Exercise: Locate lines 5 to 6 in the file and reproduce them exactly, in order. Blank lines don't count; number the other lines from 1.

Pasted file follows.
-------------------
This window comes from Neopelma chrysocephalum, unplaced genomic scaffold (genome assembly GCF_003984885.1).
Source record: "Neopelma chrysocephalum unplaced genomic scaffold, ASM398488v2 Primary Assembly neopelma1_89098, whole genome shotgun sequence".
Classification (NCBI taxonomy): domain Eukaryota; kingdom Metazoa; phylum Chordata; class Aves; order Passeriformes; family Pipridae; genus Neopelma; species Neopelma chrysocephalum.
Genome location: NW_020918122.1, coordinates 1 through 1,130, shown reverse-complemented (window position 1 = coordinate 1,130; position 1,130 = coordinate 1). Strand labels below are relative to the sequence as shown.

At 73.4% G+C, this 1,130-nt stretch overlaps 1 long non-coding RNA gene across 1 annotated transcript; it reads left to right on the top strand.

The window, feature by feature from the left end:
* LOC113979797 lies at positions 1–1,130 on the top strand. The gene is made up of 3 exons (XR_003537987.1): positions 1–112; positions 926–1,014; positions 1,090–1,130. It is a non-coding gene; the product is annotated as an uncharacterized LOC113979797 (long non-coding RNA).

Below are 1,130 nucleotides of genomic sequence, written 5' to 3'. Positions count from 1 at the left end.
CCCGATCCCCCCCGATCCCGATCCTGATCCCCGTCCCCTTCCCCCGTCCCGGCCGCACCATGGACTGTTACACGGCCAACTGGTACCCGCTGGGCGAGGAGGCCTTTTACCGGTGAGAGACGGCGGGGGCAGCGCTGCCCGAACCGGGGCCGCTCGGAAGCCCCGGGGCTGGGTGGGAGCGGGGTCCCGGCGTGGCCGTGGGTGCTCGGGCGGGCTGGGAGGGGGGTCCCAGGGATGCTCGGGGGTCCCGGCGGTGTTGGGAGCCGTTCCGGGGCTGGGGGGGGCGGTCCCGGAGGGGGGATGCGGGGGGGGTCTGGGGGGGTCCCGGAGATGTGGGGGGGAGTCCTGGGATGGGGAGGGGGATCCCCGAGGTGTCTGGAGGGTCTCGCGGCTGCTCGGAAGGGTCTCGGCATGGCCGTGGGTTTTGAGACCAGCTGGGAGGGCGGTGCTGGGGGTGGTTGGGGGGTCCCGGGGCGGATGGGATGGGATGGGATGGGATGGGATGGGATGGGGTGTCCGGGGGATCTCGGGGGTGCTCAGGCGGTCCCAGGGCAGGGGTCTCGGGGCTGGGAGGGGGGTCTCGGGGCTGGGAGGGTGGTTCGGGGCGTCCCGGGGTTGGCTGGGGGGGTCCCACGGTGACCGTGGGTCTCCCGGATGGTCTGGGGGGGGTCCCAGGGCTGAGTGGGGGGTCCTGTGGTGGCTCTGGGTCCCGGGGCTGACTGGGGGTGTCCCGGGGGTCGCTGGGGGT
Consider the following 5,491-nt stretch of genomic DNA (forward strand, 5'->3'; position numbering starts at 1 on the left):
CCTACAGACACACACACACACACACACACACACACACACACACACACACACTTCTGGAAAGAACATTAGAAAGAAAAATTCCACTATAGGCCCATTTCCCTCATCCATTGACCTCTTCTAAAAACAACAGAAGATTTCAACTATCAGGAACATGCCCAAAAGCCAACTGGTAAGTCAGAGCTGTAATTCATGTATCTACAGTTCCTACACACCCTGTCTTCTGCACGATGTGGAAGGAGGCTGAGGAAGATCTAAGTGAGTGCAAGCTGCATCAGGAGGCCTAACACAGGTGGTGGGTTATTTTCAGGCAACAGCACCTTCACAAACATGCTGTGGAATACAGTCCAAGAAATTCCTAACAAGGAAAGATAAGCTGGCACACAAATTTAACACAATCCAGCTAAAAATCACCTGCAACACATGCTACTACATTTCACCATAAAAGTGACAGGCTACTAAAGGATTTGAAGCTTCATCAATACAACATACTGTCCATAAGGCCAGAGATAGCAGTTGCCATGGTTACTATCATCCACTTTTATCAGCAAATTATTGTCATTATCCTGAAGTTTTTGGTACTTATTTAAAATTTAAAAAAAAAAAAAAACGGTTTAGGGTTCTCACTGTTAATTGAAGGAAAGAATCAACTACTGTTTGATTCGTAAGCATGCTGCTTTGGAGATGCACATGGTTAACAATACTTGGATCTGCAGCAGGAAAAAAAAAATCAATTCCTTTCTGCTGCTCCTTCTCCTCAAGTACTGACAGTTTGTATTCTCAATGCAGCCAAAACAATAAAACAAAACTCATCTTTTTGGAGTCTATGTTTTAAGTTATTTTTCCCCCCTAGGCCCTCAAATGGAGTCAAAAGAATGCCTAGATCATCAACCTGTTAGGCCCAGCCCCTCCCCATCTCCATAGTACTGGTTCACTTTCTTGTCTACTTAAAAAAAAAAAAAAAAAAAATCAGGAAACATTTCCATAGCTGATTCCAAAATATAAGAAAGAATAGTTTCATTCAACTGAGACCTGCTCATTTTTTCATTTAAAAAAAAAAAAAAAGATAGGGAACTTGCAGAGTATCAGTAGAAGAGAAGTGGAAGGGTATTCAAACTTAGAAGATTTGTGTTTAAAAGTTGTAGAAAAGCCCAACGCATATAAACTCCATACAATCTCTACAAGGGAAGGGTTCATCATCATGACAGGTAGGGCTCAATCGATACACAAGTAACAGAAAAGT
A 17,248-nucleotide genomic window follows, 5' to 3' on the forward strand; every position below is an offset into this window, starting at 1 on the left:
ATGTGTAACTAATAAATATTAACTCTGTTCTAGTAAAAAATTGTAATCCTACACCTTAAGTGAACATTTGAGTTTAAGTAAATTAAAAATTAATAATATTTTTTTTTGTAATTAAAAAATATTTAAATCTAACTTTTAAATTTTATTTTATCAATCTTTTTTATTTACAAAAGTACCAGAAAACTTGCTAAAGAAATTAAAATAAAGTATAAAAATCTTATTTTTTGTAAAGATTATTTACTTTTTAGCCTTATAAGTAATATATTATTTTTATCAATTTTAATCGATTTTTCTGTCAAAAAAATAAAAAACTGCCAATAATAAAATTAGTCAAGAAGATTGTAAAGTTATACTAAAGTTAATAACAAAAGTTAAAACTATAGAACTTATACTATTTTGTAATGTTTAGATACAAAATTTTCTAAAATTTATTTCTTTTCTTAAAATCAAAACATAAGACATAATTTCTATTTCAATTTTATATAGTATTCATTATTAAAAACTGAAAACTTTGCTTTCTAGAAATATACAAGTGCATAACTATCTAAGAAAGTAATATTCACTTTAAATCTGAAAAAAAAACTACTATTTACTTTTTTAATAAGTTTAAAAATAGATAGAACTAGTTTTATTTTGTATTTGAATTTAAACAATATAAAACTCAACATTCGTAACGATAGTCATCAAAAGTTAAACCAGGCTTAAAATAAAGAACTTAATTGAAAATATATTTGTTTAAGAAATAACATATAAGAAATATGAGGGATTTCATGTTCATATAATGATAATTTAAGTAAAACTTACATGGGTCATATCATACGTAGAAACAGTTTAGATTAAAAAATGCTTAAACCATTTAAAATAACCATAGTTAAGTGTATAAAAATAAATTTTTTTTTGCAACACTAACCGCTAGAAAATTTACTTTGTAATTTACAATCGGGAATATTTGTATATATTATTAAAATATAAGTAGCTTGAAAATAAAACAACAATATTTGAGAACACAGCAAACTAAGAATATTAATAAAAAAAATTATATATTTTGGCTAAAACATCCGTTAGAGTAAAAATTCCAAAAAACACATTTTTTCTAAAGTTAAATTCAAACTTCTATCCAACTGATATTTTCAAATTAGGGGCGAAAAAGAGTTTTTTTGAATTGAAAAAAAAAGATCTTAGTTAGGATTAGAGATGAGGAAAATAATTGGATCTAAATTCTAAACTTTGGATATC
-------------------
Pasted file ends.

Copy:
At 73.4% G+C, this 1,130-nt stretch overlaps 1 long non-coding RNA gene across 1 annotated transcript; it reads left to right on the top strand.

The window, feature by feature from the left end: